The other conservation easement, located north of the ever-expanding city of Bozeman, would protect 450 acres along the western base of the Bridger Mountains and adjoin two existing conservation easements and the Custer Gallatin National Forest. An appraisal set the value for the property at more than $1.86 million. The landowner will donate $100,000 of the property’s value, reducing FWP’s cost to about $1.76 million. The property is considered critical winter mule deer habitat. Under the agreement, up to three hunters a day would be allowed on the land.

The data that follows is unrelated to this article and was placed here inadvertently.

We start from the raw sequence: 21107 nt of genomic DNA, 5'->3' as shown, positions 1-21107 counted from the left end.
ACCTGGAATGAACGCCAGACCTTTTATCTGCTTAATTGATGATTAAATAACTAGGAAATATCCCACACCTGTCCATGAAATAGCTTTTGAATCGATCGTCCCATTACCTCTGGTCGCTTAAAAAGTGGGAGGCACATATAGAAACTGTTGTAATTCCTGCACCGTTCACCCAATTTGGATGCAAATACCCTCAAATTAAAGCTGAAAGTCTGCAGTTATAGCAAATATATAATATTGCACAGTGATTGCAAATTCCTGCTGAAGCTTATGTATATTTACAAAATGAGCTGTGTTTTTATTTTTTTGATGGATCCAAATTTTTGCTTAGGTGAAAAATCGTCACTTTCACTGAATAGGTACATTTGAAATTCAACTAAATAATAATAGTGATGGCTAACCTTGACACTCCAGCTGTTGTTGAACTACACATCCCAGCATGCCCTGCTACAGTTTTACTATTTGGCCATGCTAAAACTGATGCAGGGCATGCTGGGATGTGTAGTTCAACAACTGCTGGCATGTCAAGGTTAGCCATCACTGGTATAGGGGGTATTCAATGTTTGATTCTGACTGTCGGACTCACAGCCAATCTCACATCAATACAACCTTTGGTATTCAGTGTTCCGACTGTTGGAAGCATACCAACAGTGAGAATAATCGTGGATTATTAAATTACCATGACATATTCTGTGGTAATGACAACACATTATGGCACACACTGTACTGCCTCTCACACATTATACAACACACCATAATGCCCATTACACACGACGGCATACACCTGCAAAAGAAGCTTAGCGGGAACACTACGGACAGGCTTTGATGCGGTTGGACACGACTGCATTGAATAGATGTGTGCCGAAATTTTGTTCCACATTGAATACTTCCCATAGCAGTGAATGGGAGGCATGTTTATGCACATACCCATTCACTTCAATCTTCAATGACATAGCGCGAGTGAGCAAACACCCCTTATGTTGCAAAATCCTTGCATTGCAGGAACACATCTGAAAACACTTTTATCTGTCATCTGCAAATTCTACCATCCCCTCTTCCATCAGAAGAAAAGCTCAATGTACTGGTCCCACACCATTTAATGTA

“Kudos to Region 3 for getting this done,” said commission chairman Dan Vermillion, of Livingston. “You were competing against some pretty deep pockets.”
So now the question arises: Where do the approved easements go from here?
“The Fish and Wildlife Commission has clear authority to approve conservation easements like this one,” Abel wrote to IR reporter Kuglin in June. “It conducted extensive environmental review and public process that included discussions with county commissioners, deliberated, and approved the easement. State action on the easement was complete when the Commission acted.
“In the past, as a matter of courtesy, FWP has often asked the Board of Land Commissioners to add an additional layer of state approval. Under the law, however, Land Board approval is only actually required for large fee acquisitions of land.”
Three members of the Fish and Wildlife Commission stepped into the fray Wednesday.